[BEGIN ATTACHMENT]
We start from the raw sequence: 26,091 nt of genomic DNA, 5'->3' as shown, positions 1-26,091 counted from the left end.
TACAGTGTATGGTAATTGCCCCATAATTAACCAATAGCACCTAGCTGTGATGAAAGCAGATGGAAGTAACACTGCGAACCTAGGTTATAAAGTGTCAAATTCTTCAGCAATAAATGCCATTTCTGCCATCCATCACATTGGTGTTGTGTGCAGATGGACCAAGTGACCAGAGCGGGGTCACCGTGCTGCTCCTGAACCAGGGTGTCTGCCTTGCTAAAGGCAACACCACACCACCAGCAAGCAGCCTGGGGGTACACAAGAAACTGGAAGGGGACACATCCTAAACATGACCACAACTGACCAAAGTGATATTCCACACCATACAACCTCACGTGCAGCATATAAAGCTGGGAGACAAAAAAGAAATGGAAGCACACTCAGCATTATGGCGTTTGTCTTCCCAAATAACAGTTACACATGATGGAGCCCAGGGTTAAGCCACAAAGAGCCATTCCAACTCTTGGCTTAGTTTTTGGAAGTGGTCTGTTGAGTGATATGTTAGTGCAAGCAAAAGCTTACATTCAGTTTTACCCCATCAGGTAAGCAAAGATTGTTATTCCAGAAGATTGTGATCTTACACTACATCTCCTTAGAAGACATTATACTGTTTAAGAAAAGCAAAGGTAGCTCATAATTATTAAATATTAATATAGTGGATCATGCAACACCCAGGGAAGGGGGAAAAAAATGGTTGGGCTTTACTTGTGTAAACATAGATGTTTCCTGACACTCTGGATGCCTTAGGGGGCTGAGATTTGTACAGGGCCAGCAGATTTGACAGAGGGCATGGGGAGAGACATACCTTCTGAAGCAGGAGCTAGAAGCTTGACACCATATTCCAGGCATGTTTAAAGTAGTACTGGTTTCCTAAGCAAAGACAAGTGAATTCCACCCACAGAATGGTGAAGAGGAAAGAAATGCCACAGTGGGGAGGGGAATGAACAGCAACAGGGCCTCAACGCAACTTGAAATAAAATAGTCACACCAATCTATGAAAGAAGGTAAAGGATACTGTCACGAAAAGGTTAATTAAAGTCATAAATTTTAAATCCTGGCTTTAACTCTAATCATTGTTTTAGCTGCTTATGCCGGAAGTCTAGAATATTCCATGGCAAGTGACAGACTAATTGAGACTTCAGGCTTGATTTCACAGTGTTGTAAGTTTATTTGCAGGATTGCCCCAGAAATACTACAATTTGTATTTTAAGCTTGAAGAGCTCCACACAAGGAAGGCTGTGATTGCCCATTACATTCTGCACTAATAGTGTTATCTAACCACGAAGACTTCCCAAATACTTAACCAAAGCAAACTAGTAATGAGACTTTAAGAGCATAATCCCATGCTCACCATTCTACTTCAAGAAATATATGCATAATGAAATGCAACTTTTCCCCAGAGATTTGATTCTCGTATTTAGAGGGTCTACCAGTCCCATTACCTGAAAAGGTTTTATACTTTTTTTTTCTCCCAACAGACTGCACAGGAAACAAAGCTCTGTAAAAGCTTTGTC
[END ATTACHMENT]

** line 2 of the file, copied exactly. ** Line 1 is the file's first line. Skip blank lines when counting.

TACAGTGTATGGTAATTGCCCCATAATTAACCAATAGCACCTAGCTGTGATGAAAGCAGATGGAAGTAACACTGCGAACCTAGGTTATAAAGTGTCAAATTCTTCAGCAATAAATGCCATTTCTGCCATCCATCACATTGGTGTTGTGTGCAGATGGACCAAGTGACCAGAGCGGGGTCACCGTGCTGCTCCTGAACCAGGGTGTCTGCCTTGCTAAAGGCAACACCACACCACCAGCAAGCAGCCTGGGGGTACACAAGAAACTGGAAGGGGACACATCCTAAACATGACCACAACTGACCAAAGTGATATTCCACACCATACAACCTCACGTGCAGCATATAAAGCTGGGAGACAAAAAAGAAATGGAAGCACACTCAGCATTATGGCGTTTGTCTTCCCAAATAACAGTTACACATGATGGAGCCCAGGGTTAAGCCACAAAGAGCCATTCCAACTCTTGGCTTAGTTTTTGGAAGTGGTCTGTTGAGTGATATGTTAGTGCAAGCAAAAGCTTACATTCAGTTTTACCCCATCAGGTAAGCAAAGATTGTTATTCCAGAAGATTGTGATCTTACACTACATCTCCTTAGAAGACATTATACTGTTTAAGAAAAGCAAAGGTAGCTCATAATTATTAAATATTAATATAGTGGATCATGCAACACCCAGGGAAGGGGGAAAAAAATGGTTGGGCTTTACTTGTGTAAACATAGATGTTTCCTGACACTCTGGATGCCTTAGGGGGCTGAGATTTGTACAGGGCCAGCAGATTTGACAGAGGGCATGGGGAGAGACATACCTTCTGAAGCAGGAGCTAGAAGCTTGACACCATATTCCAGGCATGTTTAAAGTAGTACTGGTTTCCTAAGCAAAGACAAGTGAATTCCACCCACAGAATGGTGAAGAGGAAAGAAATGCCACAGTGGGGAGGGGAATGAACAGCAACAGGGCCTCAACGCAACTTGAAATAAAATAGTCACACCAATCTATGAAAGAAGGTAAAGGATACTGTCACGAAAAGGTTAATTAAAGTCATAAATTTTAAATCCTGGCTTTAACTCTAATCATTGTTTTAGCTGCTTATGCCGGAAGTCTAGAATATTCCATGGCAAGTGACAGACTAATTGAGACTTCAGGCTTGATTTCACAGTGTTGTAAGTTTATTTGCAGGATTGCCCCAGAAATACTACAATTTGTATTTTAAGCTTGAAGAGCTCCACACAAGGAAGGCTGTGATTGCCCATTACATTCTGCACTAATAGTGTTATCTAACCACGAAGACTTCCCAAATACTTAACCAAAGCAAACTAGTAATGAGACTTTAAGAGCATAATCCCATGCTCACCATTCTACTTCAAGAAATATATGCATAATGAAATGCAACTTTTCCCCAGAGATTTGATTCTCGTATTTAGAGGGTCTACCAGTCCCATTACCTGAAAAGGTTTTATACTTTTTTTTTCTCCCAACAGACTGCACAGGAAACAAAGCTCTGTAAAAGCTTTGTC